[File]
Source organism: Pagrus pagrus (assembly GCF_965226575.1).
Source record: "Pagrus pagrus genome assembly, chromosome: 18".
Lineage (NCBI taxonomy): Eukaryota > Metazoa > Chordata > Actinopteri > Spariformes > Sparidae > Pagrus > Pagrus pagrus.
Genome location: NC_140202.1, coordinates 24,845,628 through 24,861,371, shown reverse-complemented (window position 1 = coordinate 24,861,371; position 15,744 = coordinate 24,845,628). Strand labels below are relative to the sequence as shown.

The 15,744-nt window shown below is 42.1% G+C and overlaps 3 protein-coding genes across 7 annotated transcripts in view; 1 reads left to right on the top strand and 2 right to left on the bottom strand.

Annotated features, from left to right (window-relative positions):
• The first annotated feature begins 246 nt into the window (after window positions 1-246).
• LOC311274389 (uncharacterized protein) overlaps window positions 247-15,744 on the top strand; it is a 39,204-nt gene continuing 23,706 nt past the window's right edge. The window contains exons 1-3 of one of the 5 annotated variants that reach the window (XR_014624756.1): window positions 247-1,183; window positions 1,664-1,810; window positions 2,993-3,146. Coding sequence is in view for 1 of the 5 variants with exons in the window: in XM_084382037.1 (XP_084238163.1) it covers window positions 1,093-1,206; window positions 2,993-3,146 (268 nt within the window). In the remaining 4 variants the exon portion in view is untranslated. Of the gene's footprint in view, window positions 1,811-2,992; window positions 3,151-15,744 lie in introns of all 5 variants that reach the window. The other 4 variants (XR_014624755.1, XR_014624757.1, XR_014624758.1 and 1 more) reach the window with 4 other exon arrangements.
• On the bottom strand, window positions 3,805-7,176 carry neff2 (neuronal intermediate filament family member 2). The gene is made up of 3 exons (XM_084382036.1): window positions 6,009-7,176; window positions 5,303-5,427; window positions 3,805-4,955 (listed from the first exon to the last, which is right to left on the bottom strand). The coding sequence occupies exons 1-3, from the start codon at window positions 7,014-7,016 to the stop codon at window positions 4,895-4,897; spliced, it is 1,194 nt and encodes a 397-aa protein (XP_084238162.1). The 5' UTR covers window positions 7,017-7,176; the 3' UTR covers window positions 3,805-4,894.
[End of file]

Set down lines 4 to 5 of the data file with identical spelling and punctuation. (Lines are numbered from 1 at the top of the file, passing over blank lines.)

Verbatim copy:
Genome location: NC_140202.1, coordinates 24,845,628 through 24,861,371, shown reverse-complemented (window position 1 = coordinate 24,861,371; position 15,744 = coordinate 24,845,628). Strand labels below are relative to the sequence as shown.

The 15,744-nt window shown below is 42.1% G+C and overlaps 3 protein-coding genes across 7 annotated transcripts in view; 1 reads left to right on the top strand and 2 right to left on the bottom strand.